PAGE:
1610 + 300 + 200 = **2110**

Now we need to multiply that by the length in the ready reckoner which was 1.1543.

2110 x 1.1543 = **2,435.57mm**

So the second rafter length we need is **2.436 metres **(round to the nearest mm).

If you prefer to use the mathematical trigonometry method that you would have learned during school,* the calculation for the hypotenuse/rafter size using the pitch and run of rafter can be found *

Cutting roof rafters can be done as simply as with just a *sharp hand saw* and a bevel (or two to save setting them up twice) if that's all you have but it is both labour intensive and time consuming.

The problem with two bevels though is they are easy to mix up and therefore make a mistake with and they can also move if knocked. It's better to make a ply jig (cut a plumb cut on an off-cut of ply or timber around 500mm long and a birds mouth, this can be used to quickly mark rafters once measurements have been applied) or use a roofing or framing square.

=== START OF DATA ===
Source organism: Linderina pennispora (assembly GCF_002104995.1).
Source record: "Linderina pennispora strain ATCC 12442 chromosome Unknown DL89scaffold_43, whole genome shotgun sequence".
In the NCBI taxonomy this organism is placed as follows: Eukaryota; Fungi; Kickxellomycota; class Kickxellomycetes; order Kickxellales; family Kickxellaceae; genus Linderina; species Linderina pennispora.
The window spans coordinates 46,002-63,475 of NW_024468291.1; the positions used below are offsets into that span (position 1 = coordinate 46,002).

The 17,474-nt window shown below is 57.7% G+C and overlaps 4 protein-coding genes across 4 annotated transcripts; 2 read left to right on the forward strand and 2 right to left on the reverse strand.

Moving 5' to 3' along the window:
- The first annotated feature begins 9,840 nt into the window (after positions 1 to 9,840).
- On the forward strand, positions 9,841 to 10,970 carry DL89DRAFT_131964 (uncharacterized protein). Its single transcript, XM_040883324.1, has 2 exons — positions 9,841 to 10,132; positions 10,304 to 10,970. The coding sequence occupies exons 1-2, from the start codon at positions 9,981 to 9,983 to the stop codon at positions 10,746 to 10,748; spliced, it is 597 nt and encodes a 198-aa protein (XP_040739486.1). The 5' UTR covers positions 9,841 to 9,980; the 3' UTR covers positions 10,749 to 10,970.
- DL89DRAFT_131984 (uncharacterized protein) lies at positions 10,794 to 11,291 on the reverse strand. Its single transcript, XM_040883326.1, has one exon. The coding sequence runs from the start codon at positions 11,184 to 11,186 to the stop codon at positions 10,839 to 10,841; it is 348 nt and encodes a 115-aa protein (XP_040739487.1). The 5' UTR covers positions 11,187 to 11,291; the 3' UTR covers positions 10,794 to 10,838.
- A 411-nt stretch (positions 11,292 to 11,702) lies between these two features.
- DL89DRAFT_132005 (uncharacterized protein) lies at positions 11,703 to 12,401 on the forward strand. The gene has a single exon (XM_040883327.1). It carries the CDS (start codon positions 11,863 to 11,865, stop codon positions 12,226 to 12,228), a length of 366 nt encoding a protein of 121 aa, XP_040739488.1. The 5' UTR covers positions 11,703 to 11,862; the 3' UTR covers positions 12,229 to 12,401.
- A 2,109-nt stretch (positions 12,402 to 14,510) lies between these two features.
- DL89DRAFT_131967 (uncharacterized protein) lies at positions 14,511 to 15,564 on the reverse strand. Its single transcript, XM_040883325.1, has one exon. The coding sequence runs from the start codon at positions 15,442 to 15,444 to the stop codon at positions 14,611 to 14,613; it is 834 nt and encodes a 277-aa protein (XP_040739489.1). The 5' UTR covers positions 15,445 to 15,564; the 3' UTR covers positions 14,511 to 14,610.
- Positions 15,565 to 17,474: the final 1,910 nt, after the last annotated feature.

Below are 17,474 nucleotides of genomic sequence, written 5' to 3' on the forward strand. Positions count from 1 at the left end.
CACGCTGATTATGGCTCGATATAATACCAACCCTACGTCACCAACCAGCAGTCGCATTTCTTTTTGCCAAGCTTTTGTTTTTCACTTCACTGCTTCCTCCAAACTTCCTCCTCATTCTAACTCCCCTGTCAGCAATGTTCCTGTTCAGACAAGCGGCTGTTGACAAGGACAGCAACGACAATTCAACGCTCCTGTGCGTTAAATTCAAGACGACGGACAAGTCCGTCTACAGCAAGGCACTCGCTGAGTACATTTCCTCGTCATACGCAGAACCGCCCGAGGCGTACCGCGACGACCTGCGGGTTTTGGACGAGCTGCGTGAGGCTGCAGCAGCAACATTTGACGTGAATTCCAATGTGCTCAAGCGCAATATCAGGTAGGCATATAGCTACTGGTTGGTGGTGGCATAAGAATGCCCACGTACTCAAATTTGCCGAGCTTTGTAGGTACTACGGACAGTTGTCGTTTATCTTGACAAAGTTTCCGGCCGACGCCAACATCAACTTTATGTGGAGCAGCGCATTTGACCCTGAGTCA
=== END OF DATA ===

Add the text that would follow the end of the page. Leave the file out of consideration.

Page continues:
For speed when cutting lots of rafters *use a circular saw*.

It is all well and good having these lengths, but how do they transfer onto the timber to create a roof rafter?

There are three terms to familiarise yourself with:

A **Plumb cut** - this is an angle to cut that will create a vertically 'plumb' line on the rafter

A **Seat cut** is a horizontally level cut, so the rafter can sit flat onto the wall plate

A **Birds mouth** is a combination of the two cuts made so the roof rafter sits tightly *onto the wall plates *square edge

It's also worth noting that the seat cut and plumb cut are always 90° from each other. So if you know one, you can put a square on it to find the other. Also, they will both add up to 90 (a right angle triangle is 90°). So if the plumb cut is 45, so is the seat cut. If the plumb cut is 30°, the seat cut must be 60° and so on.

*When constructing roof rafters, always cut a pair first and try them to check they fit. Once happy, use one of those as a pattern to cut the rest with. Always use the same rafter as the pattern to ensure accuracy.*

The picture below shows how these cuts are used to create the angles that help the timber form the shape of an angled roof rafter;

You can see there are three plumb cuts, one at each end plus one for the birds-mouth. The dotted line is how the rafter length measurement is used, measure from the point at the top, down the length and plumb a line there.